Associate Professor Daniel Noble

PhD Macquarie University (Australia); MSc University of Guelph (Canada)
ANU College of Science
T: +61 02 6125 0423

Areas of expertise

  • Life Histories 060308
  • Animal Physiological Ecology 060806
  • Behavioural Ecology 060201
  • Evolutionary Biology 0603
  • Animal Behaviour 060801
  • Biostatistics 010402

Research interests

My research is highly integrative combining observational and experimental work with statistical modeling and molecular genetics to address questions in ecophysiology and evolutionary ecology. While I mainly use lizards as model systems for testing theoretical frameworks, I am also working in other systems that lend themselves well to tackling important empirical questions (e.g. crickets, Daphnia, Drosophila).

While my research interests are broad, I am currently exploring questions in four main research areas:

Understanding the covariance between metabolism, behaviour, and life-history

Recent theoretical developments in behavioural ecology suggest that metabolism, personality (i.e. repeatable individual differences in behaviour within and across contexts), learning, and life-history (growth rates, age at maturity, reproductive output)  should covary as a result of differences in the “pace-of-life” resulting from different energetic needs of individuals. While we have some support for these ideas there are conceptual and methodological challenges in this area. My group explores how individual metabolic rate influences behaviour, learning and life-history in a short-lived lizard species, the Delicate Skink (Lampropholis delicata). 

The role of maternal, environmental and genetic effects on metabolism and life-history 

Maternal, environmental and genetic effects interact in complex ways to shape developmental trajectories and thus phenotypic variation. Energy requirements in eukaryotes are driven almost entirely by oxidative phosphorylation (OXPHOS) taking place along the electron transport chain (ETC) of mitochondria. Energy produced by the ETC is critical for cell growth and division and governs the available energy an organism has to allocate to somatic maintenance, growth, and reproduction. We are exploring how mitochondrial gene-environment interactions affect mitochondrial function, whole-organism metabolic rate and life-history using Lampropholis delicata. Using semi-natural mesocosms we are also trying to understand the consequences any changes in metabolic traits have on fitness.

Selection on function-valued traits

Many traits are not simply static features of the individual phenotype but they develop and are influenced by the environment and as such can be viewed as functions. This is a formal way in which we can incorporate phenotypic plasticity and development into evolutionary theory, yet treating traits as being ‘function-valued’ has important statistical and conceptual challenges. Understanding how natural and sexual selection operates on curves and whether genetic variance exists on the parameters estimates describing these curves is thus important in understanding how developmental trajectories evolve. I am interested in developing and applying statistical models to test the utility of the function-valued approach in helping us understand the phenotypic evolution of plastic traits.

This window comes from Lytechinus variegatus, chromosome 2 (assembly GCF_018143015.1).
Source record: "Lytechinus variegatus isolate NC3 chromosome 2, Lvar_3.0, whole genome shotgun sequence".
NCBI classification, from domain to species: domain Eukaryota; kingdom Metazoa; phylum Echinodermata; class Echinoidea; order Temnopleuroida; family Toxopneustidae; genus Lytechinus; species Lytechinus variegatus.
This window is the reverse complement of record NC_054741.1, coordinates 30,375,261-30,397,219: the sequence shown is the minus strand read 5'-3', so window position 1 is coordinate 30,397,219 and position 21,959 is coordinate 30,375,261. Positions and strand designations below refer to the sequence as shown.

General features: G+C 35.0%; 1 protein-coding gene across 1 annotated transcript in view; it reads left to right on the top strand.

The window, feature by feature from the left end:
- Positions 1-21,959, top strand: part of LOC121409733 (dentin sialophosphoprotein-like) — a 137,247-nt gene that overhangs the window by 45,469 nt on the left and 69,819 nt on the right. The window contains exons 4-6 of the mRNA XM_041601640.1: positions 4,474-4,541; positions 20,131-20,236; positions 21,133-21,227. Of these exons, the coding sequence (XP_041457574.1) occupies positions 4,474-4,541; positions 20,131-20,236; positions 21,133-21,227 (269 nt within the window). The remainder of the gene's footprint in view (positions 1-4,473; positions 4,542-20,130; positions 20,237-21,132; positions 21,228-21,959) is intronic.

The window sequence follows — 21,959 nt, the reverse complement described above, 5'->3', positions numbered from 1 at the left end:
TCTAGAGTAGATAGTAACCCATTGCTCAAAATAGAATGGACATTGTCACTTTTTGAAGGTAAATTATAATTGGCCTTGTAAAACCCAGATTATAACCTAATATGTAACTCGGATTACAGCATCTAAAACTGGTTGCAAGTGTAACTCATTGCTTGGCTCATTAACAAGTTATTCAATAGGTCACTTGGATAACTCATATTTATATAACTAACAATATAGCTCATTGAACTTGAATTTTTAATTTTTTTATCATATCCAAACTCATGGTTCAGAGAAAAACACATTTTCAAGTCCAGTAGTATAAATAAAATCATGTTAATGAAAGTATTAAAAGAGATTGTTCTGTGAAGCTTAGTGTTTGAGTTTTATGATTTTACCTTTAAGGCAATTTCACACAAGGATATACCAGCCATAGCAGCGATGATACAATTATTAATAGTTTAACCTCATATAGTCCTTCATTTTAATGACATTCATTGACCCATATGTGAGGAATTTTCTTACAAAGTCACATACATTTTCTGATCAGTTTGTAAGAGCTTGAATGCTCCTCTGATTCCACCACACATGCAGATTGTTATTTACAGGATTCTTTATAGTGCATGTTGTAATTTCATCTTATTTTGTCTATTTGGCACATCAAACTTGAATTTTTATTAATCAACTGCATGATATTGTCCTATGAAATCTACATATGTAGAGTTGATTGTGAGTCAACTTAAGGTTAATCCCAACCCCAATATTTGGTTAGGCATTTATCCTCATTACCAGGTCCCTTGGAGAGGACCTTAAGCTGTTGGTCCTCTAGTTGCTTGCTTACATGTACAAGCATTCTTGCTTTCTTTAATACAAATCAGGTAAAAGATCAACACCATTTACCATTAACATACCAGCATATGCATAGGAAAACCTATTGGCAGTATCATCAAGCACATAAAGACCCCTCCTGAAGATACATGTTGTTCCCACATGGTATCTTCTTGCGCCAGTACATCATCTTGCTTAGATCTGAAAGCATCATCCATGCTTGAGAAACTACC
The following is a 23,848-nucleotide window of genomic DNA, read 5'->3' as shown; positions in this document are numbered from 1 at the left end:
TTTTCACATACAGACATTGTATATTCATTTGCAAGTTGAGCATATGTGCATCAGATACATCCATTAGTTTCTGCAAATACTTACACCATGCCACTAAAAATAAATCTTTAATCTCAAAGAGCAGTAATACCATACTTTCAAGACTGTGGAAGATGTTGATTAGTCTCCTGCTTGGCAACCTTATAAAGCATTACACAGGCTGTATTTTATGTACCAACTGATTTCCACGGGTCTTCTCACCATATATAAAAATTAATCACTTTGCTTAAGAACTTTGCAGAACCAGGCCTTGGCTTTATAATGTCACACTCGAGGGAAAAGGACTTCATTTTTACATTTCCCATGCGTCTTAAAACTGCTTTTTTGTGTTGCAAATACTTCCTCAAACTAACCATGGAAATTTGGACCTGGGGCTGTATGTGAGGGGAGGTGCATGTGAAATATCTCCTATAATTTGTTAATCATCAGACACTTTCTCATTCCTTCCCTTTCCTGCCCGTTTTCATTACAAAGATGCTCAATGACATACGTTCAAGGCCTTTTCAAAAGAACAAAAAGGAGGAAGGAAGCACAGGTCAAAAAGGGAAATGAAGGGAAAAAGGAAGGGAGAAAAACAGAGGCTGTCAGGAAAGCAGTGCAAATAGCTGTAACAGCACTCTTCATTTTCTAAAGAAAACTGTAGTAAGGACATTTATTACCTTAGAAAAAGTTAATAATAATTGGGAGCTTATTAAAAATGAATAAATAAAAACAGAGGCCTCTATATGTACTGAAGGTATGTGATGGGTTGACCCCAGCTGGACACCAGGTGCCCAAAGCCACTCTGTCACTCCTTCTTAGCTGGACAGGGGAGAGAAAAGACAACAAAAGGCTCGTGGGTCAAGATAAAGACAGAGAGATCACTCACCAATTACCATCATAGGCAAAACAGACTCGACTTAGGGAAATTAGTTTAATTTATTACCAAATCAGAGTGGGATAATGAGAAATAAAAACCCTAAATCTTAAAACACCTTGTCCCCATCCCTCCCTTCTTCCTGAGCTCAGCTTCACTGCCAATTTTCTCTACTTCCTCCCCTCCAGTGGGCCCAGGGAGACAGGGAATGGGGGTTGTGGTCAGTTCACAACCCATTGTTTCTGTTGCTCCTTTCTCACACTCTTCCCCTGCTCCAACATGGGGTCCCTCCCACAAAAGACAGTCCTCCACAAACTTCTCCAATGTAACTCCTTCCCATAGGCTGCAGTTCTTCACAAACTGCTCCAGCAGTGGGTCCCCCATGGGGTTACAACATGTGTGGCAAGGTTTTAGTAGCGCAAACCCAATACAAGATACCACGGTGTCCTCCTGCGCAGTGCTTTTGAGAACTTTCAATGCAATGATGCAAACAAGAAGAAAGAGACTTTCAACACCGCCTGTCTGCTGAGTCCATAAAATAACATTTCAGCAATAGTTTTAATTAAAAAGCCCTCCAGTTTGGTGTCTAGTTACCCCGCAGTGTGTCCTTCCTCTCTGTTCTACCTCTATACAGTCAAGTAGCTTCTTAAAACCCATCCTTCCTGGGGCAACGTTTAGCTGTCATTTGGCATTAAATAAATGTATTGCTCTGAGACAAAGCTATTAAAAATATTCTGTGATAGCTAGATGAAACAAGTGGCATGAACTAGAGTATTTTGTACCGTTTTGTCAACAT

Meta-analysis and statistical methods in ecology and evolution

Single studies, while important, are often not enough to garner more general insights into specific hypotheses on there own. My group makes use of meta-analysis to test the general support for specific hypotheses and questions and understand what drives variation in effects across studies in ecology and evolution. With collaborators, we are actively developing new meta-analytic approaches and software that can be used to address a variety of questions an problems encountered in our field. 


I started my career studying evolutionary genetics in mole salamanders in Canada at the University of Guelph. I then received an NSERC postgraduate scholarship to move to Macquarie University to do a Ph.D. where I studied the evolutionary ecology and ecophysiology of alternative reproductive tactics in water skinks (Eulamprus quoyii). I then moved to the University of New South Wales on an ARC Discovery Early Career Award (DECRA) where I delved more deeply into meta-analysis and began to study the Delicate skink, along with Zebrafish; exploring how early developmental environments impact metabolism, behaviour, learning and life-history.

Past student projects

Fonti Kar – PhD 2016 – 2020 – University of New South Wales – Co-advised with A/Prof. Shinichi Nakagawa – Phenotypic plasticity and pace-of-life in a widespread lizard, Lampropholis delicata

Birgit Szabo – PhD 2016 – 2019 – Macquarie University – Co-advised with Dr. Martin Whiting – Comparative cognition accross in lizards with diverse social structure

Kirke Munch – PhD 2014-2018- University of Tasmania – Co-advised with Dr. Geoff While – Sociality, personality and learning in a family living lizard, Egernia whitii


Projects and Grants

Grants information is drawn from ARIES. To add or update Projects or Grants information please contact your College Research Office.

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Updated:  26 June 2024 / Responsible Officer:  Director (Research Services Division) / Page Contact:  Researchers